With a more practical insight, I share how to overcome the difficulty of surveying and identifying many of the lichens in the Bergen Swamp. Lichens have a similar morphological structure to the liverworts (a phylum of plants) and slime molds (a phylum of fungi). It is easy to confuse them all. So, I go looking for lichen in the late fall or winter. The liverworts and slime molds have died back after the first frost. The lichens are easy to identify because they are cold tolerant and continue to grow to sustain their structures and color.

What are the commercial uses of Lichens? The pH indicator "Litmus" is a dye extracted from a Lichen. If you purchase Litmus dry powder as a low quality "technical grade," then it will contain a significant amount of the residual lichen tissue solids.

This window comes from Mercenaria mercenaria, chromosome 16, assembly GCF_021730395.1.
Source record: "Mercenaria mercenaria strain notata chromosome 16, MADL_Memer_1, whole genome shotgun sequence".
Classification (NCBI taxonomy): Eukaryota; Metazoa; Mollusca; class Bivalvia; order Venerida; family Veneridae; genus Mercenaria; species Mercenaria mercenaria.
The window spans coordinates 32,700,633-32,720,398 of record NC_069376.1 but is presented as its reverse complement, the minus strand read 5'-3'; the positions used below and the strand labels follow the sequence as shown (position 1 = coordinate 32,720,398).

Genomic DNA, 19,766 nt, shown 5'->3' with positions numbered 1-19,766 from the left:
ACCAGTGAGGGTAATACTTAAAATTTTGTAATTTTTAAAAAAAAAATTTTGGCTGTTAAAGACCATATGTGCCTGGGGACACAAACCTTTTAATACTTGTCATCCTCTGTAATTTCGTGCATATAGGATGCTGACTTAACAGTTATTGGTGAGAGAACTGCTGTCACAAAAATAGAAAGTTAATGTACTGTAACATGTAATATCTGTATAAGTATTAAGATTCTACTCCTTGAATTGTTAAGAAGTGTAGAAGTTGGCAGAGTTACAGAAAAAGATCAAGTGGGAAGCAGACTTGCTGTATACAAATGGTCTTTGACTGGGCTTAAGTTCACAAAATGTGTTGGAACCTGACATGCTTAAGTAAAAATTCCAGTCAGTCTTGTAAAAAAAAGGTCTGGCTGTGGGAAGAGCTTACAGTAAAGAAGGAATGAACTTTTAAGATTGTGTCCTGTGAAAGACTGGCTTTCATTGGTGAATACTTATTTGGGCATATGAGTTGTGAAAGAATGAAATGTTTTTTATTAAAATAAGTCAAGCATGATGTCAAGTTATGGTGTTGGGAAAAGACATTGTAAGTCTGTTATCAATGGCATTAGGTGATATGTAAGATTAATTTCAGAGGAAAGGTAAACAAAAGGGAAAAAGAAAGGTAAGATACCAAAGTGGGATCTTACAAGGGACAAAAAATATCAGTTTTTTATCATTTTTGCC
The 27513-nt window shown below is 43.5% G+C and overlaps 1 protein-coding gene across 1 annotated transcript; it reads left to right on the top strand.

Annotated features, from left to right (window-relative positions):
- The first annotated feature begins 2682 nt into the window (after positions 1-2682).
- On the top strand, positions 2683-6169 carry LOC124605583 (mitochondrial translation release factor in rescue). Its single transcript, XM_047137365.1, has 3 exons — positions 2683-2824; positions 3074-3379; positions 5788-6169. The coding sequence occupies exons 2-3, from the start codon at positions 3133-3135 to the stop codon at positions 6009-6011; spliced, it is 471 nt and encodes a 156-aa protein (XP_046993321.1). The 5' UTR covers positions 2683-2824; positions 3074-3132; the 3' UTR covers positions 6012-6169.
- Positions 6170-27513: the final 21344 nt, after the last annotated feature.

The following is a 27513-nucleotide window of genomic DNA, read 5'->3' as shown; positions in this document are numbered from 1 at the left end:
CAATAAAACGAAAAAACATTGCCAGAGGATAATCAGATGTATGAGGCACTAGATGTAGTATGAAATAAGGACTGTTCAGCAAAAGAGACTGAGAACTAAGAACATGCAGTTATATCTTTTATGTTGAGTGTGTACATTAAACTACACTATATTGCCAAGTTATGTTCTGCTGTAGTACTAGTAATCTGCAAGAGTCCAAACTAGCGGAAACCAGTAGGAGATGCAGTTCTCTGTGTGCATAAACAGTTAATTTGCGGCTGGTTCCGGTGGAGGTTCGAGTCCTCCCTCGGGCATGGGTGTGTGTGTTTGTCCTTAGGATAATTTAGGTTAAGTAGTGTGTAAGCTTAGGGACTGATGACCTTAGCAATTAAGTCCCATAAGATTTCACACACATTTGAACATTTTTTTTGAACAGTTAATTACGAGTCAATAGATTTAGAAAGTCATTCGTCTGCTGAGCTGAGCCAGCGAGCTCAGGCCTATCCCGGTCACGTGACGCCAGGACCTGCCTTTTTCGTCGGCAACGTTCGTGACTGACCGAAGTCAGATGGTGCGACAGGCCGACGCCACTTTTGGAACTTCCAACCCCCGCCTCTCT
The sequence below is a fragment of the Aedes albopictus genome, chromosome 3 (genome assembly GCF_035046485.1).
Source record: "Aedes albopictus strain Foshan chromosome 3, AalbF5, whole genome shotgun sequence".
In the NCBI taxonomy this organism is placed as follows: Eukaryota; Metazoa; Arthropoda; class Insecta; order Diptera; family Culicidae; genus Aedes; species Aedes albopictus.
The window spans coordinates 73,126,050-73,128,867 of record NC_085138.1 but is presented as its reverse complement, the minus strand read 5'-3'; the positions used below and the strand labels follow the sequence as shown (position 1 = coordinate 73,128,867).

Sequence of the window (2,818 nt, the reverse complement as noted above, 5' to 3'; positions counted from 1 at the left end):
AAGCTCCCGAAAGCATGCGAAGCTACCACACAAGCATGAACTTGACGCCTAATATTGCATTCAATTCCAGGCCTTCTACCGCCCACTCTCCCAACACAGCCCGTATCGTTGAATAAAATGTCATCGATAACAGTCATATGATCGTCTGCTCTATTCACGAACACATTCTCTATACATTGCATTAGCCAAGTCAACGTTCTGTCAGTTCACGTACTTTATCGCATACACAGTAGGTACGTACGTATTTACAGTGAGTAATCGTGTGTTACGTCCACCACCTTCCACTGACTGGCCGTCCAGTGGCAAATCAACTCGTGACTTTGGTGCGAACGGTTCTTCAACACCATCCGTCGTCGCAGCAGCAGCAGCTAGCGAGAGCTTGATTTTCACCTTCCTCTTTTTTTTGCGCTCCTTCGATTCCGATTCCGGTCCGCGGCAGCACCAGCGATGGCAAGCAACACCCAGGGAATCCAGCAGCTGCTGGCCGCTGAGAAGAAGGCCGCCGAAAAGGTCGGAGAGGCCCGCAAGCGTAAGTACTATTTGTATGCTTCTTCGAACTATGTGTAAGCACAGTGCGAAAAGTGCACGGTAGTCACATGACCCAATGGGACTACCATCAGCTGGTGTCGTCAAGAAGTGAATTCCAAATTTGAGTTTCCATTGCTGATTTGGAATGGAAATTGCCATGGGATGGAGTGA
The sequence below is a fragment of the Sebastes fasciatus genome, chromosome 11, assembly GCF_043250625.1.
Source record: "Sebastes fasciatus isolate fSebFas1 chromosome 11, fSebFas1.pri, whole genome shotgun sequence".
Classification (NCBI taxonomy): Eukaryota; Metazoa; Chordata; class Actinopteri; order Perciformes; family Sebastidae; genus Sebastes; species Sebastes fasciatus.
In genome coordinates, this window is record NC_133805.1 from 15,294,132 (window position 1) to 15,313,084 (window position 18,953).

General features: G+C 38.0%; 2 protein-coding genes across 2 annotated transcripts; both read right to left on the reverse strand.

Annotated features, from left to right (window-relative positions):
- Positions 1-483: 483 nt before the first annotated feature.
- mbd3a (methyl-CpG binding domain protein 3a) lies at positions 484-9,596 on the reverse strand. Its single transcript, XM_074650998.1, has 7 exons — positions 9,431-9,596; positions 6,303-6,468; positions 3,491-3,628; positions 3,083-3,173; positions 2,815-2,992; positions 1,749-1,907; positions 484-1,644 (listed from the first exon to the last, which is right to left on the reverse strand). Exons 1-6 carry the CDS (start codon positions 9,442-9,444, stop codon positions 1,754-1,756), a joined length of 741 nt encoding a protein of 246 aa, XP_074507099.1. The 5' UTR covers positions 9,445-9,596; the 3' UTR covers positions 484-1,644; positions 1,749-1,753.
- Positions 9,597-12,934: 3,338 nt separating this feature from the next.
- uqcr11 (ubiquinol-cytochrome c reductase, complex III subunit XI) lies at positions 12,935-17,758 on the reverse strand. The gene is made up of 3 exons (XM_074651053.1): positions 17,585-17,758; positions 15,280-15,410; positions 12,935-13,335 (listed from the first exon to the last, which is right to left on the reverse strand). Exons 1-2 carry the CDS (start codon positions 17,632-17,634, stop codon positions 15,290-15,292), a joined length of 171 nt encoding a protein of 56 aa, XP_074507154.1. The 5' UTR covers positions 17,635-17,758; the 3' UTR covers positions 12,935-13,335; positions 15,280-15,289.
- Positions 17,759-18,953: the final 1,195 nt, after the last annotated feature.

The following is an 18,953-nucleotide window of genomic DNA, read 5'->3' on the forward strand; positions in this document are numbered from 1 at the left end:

I like lichens not because of this taxonomy confusion which is rapidly changing. The lichens influence my perception of an individual with the community it exists within. For example, the lady's slipper orchids in the Bergen Swamp only exist and thrive in a community with a mycorrhizal fungi. The NY state endangered queen snake exists in the Bergen Swamp because of its community with the crayfish. The lichens inspire me to not examine each thing as it exists by itself. It is more perceptive to examine each thing as it interrelates with everything else in its community.


What did you do last year?

Steve Locke, BSPS trustee president
BSPS newsletter to membership, spring 2018 & revised fall 2018

What did you do last year that made a difference? Most of us set benchmarks of "getting by." This would be people that consider it an accomplishment to pay the bills, stay healthy and maintain immediate family obligations. It is becoming difficult to find an individual that defines their life obligations with a commitment above this.